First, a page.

(On Cable TV, December 2017) Nearly twenty years ago, I had the misfortune of catching a free advance screening of Very Bad Things, a film so vile in its black humour that even a certain competency of execution couldn’t shake the stomach-churning reprehensibility of its subject matter. I bring it up because, for a horrifying moment, Rough Night seemed to be headed in more or less the same distaff direction, as a group of bachelorettes accidentally kill what they think is a male stripper and then try to cover up the crime. Despite the combined comic talents and good looks of comediennes such as Scarlett Johansson, Kate McKinnon, Jillian Bell, Ilana Glazer and Zoë Kravitz, the film seems intent of revisiting the same awful places—how are you ever going to get laughs out of that situation, with a guy bleeding to death on the floor? Fortunately, writer/director Lucia Aniello isn’t quite so sadistic and misanthropic, and as Rough Night advances, it ends up clarifying that the death was actually preemptive self-defence and so we can all have a good laugh about it. Whew. I have no qualms blowing part of the film’s third act revelations in those circumstances, as knowing how it turns out may help a few viewers make it through the film’s middle section. It will help that the actors are doing what they do best—Jillian Bell is the flamboyant centre of attraction, while Kate McKinnon brings a recognizable dose of absurdity to an eccentric character. Scarlett Johansson chooses to play her character as the level-headed one. In smaller roles, Demi Moore and Ty Burrell show up a sex-crazed neighbours. While the film does suffer from the usual excesses of contemporary R-rated comedies (far too much profanity substituting for wit or actual comedy) and loses itself in scattered subplots that could have been tightened up, my opinion of Rough Night at the end is far more positive than it would have been at the dull start or the far-too-violent middle. As an entry in the “girl comedies can be R-rated” subgenre that sprung up in the wake of Bridesmaid, it’s passable but forgettable.
(On Cable TV, July 2017) I may be overdosing on criminal comedies featuring idiots, explaining my tepid reaction to Masterminds. On paper, it does sound promising: What if an idiot working for an armoured car company found a way to steal a considerable amount of money … only to be stalked and targeted by equally idiotic accomplices? Throw in a cast including such notables a Zach Gallifinakis, Owen Wilson, Kirsten Wiig, Leslie Jones or Kate McKinnon and you’ve got the making of a good-enough comedy. But it takes more than comedians and a premise to make a film, and as Masterminds lurches from one mildly amusing set-piece to another, there’s a feeling that director Jared Hess is up to the kinds of tricks that made his previous films (Napoleon Dynamite, Nacho Libre, Gentlemen Broncos) so divisive. Masterminds makes the classic blunder of keeping an unfunny gag running for as long as possible, sapping audience goodwill at periodic intervals. There are clearly attempts at making something amusing in this film, and some of them even succeed. But the overall result is not particularly funny, and the criminal plot of the film really isn’t strong enough to pick up the slack. Owen Wilson seems a bit lost in a role that robs him of his usual genial nature, and Wiig is up to more or less the same kind of awkward comedy that either works or not. This being said, Gallifinakis is not bad, and comic-chameleon Kate McKinnon continues her prodigious streak of disappearing in the roles she’s given. Masterminds doesn’t exactly deserve a spot on worst-movie list, but it certainly disappoints.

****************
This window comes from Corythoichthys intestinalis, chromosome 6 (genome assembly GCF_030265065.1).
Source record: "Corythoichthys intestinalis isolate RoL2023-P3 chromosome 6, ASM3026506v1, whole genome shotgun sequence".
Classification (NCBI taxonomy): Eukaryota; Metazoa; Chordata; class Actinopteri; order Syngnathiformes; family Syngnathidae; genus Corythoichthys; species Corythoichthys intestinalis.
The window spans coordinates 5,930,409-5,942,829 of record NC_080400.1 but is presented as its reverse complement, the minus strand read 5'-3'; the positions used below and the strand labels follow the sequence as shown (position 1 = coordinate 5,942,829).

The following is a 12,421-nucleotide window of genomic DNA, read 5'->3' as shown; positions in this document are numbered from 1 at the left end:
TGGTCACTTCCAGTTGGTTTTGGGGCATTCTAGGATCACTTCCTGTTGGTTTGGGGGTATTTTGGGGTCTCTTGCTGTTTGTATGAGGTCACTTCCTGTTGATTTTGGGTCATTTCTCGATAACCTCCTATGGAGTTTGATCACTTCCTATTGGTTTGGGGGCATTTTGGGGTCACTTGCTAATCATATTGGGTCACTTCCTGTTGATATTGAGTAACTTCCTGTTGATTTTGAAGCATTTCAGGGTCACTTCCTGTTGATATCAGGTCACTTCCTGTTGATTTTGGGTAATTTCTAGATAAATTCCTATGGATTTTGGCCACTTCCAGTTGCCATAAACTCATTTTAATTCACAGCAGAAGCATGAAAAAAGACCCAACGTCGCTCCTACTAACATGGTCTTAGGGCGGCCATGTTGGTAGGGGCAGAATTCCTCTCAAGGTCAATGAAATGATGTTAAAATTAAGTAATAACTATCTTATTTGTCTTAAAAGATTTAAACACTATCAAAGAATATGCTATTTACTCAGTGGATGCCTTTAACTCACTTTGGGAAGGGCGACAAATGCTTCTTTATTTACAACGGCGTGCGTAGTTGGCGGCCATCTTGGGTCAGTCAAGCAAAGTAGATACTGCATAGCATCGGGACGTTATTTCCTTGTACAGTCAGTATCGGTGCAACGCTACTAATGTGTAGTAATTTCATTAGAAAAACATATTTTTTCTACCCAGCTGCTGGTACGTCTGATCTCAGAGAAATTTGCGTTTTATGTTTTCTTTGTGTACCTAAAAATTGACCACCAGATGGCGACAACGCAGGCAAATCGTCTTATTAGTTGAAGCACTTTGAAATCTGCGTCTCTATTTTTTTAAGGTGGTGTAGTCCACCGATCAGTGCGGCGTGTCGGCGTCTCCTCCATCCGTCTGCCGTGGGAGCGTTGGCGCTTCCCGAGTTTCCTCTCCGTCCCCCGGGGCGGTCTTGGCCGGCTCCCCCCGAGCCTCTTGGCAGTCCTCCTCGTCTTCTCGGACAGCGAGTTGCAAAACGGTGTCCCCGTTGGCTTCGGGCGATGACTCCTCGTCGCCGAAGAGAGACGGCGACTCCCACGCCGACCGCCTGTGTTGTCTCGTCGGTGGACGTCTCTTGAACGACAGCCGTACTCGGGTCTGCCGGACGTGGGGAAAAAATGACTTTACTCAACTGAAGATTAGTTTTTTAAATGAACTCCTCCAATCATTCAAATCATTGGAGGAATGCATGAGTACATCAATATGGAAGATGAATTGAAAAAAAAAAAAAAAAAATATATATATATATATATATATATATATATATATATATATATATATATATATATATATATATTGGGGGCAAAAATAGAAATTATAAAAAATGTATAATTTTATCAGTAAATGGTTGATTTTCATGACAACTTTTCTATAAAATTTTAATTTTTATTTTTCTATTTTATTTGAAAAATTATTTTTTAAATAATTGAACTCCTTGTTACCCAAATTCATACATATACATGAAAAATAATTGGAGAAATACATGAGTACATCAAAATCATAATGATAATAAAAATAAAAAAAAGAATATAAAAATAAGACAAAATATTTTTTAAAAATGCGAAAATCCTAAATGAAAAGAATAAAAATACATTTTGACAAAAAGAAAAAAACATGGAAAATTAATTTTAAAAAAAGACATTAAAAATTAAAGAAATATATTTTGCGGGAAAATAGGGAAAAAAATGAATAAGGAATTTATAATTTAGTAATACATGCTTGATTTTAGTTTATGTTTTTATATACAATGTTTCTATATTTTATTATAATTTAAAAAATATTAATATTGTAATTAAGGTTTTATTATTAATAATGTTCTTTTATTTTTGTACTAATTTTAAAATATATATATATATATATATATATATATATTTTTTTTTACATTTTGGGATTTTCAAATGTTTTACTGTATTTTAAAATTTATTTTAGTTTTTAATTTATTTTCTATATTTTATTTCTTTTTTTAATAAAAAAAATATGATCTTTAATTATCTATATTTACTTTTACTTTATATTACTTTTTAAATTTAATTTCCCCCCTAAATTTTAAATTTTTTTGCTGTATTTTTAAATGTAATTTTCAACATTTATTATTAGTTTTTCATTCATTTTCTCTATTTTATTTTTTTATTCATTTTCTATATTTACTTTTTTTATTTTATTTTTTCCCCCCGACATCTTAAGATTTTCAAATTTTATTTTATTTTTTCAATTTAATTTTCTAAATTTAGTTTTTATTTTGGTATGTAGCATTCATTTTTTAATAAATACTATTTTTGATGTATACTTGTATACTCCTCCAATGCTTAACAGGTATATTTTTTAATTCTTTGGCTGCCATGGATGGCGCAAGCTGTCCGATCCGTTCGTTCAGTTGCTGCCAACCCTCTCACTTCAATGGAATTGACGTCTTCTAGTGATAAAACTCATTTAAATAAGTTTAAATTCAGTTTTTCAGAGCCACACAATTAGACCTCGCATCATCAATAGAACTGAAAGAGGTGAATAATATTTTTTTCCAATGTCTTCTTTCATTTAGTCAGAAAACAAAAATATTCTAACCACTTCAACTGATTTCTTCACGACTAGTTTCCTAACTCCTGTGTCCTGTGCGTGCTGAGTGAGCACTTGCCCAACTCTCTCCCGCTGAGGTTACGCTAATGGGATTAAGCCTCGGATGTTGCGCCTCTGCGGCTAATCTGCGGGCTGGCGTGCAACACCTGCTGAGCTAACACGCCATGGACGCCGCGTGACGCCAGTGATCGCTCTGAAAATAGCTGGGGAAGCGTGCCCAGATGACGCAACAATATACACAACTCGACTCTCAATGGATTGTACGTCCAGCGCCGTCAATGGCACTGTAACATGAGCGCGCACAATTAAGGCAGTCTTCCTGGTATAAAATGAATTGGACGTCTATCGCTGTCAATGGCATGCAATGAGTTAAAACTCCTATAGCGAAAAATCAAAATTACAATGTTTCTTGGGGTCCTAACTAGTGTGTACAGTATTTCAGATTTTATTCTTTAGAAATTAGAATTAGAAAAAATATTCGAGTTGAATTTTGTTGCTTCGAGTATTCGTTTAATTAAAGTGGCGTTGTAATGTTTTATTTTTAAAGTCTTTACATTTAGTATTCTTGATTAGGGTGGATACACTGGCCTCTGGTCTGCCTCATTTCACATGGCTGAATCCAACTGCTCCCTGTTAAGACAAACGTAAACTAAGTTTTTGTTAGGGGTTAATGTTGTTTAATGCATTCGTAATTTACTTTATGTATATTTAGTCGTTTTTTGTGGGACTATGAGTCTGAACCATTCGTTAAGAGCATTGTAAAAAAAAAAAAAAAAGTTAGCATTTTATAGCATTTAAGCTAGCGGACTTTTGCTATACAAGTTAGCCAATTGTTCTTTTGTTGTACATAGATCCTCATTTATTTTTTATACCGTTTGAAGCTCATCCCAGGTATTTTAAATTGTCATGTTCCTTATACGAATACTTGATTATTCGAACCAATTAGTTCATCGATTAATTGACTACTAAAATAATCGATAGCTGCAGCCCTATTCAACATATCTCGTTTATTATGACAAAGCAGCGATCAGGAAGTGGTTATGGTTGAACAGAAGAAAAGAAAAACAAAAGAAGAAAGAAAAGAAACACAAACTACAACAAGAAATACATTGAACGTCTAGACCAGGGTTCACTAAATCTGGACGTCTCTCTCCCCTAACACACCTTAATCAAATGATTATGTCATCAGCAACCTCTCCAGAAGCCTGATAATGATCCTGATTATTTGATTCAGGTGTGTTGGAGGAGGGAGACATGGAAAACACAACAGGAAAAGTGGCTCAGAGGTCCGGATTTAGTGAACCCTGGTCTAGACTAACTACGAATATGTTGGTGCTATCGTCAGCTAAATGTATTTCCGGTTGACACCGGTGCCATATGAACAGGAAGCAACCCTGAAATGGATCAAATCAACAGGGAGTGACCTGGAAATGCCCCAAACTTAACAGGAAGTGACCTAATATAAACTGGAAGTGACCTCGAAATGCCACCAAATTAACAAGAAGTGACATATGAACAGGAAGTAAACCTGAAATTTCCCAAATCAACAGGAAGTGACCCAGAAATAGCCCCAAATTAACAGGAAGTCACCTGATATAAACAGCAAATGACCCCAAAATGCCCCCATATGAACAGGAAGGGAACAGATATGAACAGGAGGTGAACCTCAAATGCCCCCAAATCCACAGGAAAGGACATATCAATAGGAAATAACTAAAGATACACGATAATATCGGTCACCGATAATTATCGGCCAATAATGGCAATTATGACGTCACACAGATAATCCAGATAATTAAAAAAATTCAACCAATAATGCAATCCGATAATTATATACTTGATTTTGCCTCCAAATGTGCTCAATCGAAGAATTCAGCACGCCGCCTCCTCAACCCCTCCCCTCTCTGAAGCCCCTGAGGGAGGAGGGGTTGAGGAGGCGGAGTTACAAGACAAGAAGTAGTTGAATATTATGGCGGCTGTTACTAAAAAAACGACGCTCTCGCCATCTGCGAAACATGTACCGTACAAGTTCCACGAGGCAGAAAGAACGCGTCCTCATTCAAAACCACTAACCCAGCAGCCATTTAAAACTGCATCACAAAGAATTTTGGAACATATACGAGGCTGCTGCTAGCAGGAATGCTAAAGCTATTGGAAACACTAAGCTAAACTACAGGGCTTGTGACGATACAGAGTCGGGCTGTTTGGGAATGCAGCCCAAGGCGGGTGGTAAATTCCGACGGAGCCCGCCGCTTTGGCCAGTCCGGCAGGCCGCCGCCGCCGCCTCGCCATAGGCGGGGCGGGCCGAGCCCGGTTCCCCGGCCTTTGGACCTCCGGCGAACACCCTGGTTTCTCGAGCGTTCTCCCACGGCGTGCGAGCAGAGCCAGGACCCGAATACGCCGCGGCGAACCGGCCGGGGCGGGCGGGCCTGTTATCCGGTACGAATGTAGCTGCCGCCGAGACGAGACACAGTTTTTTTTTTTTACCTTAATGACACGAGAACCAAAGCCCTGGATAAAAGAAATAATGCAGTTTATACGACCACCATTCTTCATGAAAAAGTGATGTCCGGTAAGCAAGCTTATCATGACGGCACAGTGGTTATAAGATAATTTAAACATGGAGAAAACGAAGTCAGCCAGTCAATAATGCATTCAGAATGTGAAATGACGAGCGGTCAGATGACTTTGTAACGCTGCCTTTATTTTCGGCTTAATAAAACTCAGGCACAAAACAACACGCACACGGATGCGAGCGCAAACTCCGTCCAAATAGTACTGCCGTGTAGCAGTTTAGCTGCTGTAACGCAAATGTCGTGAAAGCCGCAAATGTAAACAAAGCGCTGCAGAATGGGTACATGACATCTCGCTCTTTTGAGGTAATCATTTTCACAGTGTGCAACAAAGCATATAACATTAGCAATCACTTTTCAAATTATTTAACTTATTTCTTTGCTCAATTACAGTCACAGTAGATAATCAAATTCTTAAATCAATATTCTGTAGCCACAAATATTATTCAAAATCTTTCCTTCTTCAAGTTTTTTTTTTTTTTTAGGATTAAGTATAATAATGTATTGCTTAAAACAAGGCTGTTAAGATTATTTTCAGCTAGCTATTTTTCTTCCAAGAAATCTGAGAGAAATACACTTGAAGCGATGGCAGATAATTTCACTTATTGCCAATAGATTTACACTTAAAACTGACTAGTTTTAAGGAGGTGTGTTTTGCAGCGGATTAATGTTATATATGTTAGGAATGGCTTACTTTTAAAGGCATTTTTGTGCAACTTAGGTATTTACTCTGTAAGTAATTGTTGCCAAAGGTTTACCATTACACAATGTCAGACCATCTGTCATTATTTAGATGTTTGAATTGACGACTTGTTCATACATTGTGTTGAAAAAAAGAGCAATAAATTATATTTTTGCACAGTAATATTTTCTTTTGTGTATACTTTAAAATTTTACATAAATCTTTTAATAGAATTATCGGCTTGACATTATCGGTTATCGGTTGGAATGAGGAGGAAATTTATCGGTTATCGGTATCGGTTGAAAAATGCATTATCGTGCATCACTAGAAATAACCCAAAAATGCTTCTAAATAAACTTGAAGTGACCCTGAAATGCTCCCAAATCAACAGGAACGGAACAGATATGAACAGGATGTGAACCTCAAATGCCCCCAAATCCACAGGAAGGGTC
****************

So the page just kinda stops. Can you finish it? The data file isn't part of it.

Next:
(On Cable TV, February 2017) I’m not that much of a Ghostbusters (1984) fan, so the news of a gender-swapped reboot didn’t trouble me much beyond my usual “eh, I’d much prefer if they did original movies”. The reactionary nerd rage at the film’s release was troubling insofar as was a reflection of the current unhealthy outrage culture—but let’s face it: people who get worked up about a female Ghostbusters movie are exactly the kinds of people who wake up every day being offended at anything that makes them uncomfortable. Given the track records of movie reboots, it was almost a given that the end result would be a mildly entertaining piece of fluff. So it is: This Ghostbusters (2016) is a technically accomplished but far more mechanistic version of the 1984 original. Both Kirsten Wiig and Melissa McCarthy play up to their persona in the movie, although McCarthy seems thankfully more restrained in a movie in which entire sequences are storyboarded for special effects. Wiig is up to her usual neurotic persona, which works relatively well here. The same can be said for Leslie Jones, likable in a stock role. The real surprise here, though, is Kate McKinnon, stealing nearly every scene as an eccentric scientist—again, it’s not an original character, but she makes it work. Meanwhile, Chris Hemsworth probably gets the biggest laughs as a scatterbrained hunk. Director Paul Feig keeps getting better every movie, and if his style is still generally bland, he’s able to keep up with the demands of a special-effects-driven production. His conscious decision to avoid glamorizing his character works well, even if some other intentions—such as limply incorporating original 1984 cast members—end up being more irritating than anything else. The upshot is a generally watchable film, even if it never steps too far away from the original film or from the basic special-effects-driven comedy template. This Ghostbusters is all surface and flash, with minimal character work and even shallower thematic concerns. It’ll do for an evening’s worth of entertainment, but I have a hunch that the original will remain the definitive edition.